Trayvon Martin and the Event of Justice

In his book The Weakness of God: A Theology of the Event  John Caputo introduces the reader to the idea that words like “hospitality” and “God” contain within them an undeconstrucible event that calls into question the way we regularly use those words. In a discussion about the difference between laws and true, undeconstructible justice he says it like this:

To deconstruct the law means to “negotiate the difference” between the law and justice, where the law is thought to be something finite, and “justice” calls up an uncontainable event, an infinite or unconditional or undeconstructible demand. Deconstruction is…a negotiation undertaken between a conditioned name and an unconditional event. To deconstruct the law is to hold the constructedness of the law plainly and constantly in view so as to subject the law to relentless analysis, revision, and repeal, to rewriting and judicial review, in the light of the unconditional demand of justice (27).

What Caputo is getting at is that the laws of the land, laws that are intended to uphold and defend justice, are actually called into question by the word justice itself. Justice is an uncontainable event, something that can only be dreamed of and when we dream of it we realize that our so-called “just laws” fall short of embodying the true nature of justice. Deconstructing the law in light of the event of justice helps us to critique the status quo and dream of a more just world and as we dream of it we begin to look for ways in which we can make our dream come true.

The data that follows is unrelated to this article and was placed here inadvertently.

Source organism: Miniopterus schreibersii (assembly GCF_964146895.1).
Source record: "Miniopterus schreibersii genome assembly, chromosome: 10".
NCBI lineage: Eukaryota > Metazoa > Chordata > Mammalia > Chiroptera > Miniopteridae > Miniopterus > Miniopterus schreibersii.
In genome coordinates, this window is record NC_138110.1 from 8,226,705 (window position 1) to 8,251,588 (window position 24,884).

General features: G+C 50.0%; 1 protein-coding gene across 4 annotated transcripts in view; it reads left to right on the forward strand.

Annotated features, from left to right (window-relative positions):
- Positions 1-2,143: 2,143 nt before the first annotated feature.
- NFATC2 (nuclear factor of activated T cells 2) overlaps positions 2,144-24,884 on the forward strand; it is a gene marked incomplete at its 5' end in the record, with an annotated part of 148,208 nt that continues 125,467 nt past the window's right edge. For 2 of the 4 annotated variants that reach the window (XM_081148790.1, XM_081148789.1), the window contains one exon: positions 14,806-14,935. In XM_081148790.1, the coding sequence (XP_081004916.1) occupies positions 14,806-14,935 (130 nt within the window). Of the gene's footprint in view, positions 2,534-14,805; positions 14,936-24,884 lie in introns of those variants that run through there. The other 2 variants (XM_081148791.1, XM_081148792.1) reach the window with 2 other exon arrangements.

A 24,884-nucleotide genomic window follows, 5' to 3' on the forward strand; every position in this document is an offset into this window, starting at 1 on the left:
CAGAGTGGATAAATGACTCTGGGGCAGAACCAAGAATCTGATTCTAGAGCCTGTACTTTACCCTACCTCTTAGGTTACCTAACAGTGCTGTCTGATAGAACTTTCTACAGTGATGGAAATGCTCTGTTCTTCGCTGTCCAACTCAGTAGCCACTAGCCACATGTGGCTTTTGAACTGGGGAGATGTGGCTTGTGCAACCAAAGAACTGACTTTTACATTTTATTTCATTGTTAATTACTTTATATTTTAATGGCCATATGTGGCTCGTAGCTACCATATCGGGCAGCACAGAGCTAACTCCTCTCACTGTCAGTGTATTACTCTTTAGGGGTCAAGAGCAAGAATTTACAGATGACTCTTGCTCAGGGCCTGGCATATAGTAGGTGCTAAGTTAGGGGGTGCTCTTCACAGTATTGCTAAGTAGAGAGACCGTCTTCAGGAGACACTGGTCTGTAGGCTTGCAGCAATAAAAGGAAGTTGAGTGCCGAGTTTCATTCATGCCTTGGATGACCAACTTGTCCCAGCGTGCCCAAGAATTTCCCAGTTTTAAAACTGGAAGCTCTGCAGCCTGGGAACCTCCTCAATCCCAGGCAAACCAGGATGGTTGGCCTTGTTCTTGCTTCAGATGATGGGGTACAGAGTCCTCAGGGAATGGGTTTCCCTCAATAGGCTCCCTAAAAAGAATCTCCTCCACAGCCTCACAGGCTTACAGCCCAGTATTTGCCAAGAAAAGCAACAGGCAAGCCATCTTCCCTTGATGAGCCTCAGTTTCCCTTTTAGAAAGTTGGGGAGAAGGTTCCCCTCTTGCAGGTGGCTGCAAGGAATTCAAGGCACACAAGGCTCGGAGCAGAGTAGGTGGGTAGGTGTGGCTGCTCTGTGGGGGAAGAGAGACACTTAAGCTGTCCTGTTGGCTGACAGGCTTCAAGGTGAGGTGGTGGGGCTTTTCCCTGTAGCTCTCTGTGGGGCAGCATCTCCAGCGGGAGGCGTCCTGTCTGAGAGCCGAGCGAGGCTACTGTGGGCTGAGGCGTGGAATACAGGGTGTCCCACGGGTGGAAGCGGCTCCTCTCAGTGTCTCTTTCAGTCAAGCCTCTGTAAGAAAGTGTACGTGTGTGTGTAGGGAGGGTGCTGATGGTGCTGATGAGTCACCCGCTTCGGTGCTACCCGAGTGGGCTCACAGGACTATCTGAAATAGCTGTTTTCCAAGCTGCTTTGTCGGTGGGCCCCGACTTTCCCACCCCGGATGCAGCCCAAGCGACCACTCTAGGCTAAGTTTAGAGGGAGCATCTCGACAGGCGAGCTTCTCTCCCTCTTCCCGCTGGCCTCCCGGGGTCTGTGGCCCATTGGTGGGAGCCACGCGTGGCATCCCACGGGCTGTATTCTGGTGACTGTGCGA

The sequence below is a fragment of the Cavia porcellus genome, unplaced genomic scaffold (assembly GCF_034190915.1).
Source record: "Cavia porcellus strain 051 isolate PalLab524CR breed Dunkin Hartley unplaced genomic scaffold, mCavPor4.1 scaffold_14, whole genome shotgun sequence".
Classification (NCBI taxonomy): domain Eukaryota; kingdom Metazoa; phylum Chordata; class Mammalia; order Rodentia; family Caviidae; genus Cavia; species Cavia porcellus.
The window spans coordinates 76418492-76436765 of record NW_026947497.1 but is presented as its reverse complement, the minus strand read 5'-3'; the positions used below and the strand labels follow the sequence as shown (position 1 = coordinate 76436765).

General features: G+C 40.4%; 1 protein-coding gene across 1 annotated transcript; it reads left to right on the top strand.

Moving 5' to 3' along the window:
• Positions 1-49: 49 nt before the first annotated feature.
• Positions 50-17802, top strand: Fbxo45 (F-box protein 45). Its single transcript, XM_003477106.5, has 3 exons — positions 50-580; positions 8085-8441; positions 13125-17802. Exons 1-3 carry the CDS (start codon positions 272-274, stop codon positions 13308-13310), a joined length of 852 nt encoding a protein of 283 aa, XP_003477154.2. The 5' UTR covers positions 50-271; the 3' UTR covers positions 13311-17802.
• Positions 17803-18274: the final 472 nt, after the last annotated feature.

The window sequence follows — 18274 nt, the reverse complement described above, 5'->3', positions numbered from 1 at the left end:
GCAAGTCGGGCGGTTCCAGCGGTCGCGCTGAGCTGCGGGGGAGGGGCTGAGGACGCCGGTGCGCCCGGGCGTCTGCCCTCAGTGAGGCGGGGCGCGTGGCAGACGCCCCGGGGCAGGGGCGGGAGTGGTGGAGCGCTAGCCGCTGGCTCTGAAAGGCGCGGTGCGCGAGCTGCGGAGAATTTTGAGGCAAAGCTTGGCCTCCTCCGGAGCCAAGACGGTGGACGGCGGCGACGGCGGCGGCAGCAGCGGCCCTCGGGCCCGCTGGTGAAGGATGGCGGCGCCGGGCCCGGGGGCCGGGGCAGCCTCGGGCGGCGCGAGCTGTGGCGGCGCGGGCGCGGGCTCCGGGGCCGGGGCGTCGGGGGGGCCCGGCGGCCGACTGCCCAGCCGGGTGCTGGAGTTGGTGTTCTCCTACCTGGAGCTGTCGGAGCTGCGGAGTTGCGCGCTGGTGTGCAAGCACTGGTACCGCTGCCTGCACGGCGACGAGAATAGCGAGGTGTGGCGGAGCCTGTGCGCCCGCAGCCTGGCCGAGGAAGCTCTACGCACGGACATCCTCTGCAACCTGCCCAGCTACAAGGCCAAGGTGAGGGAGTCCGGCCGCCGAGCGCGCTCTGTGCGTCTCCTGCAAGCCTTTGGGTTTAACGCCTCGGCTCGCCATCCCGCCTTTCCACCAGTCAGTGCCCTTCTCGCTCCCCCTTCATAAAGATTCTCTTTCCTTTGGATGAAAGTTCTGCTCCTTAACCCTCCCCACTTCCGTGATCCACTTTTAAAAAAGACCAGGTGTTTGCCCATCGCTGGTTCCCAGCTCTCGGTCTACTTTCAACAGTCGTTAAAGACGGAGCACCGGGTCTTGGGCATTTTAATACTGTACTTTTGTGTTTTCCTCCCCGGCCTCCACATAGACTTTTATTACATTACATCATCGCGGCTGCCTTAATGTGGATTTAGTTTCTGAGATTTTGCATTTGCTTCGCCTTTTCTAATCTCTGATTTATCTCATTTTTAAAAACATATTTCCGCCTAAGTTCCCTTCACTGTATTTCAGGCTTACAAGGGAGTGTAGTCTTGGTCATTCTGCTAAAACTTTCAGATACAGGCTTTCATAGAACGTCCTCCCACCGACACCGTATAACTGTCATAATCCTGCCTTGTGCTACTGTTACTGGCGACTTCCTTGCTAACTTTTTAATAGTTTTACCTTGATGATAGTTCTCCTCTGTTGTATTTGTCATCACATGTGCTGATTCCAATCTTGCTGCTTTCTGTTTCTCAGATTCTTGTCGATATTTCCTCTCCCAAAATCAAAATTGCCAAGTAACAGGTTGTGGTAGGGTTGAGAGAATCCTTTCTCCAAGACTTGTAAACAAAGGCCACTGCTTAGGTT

The disparity between the event of justice and the deconstructible laws of our land is clearly illustrated by the story of Trayvon Martin. The trial of George Zimmerman allowed both sides of the story to be told.  Zimmerman was, it is said, given a “fair” trial. The final verdict of the jury to acquit George Zimmerman was given in the name of “justice.”

But the very word “justice”, as Caputo points out, stands in judgment over our entire judicial process. True justice, the event contained within the word “justice”, does not leave an unarmed black boy dead.

True justice does not lead to rioting in the streets.

The event contained within the word “justice” is not satisfied with a simple verdict that says we can all forget about Trayvon Martin now, that it’s been settled, that Zimmerman killed in self-defense and so we can all relax and go on living our lives in peace knowing that “justice” has been served.

True justice asks why opinions about the Trayvon Martin incident are sharply divided along racial lines.

The undeconstuctible event stirring within the word “justice” calls into question the notion of “Stand Your Ground” and causes us to realize that a world in which excuses are made for people to kill each other, a world in which murder is legalized, is really no just world at all.

May we not confuse our “justice” system, which is really a pseudo-justice system, with the true event of justice.

May we be haunted by the true event of justice, always aware of the fact that what we call “justice” in this nation pales in comparison with what the prophet Amos imagined when he said “Let justice roll down like waters and righteousness like an ever-flowing stream” (5:24) or when Isaiah speaks of “seeking justice, reproving the rulthless, defending the orphan and pleading for the widow” (1:17).

May we never be satisfied with the ruling of a six person jury as if that’s all that’s required by justice.

Justice calls us to go deeper, to dream bigger, to continue questioning the status quo so that our laws may begin to do justice to the event stirring within the word itself.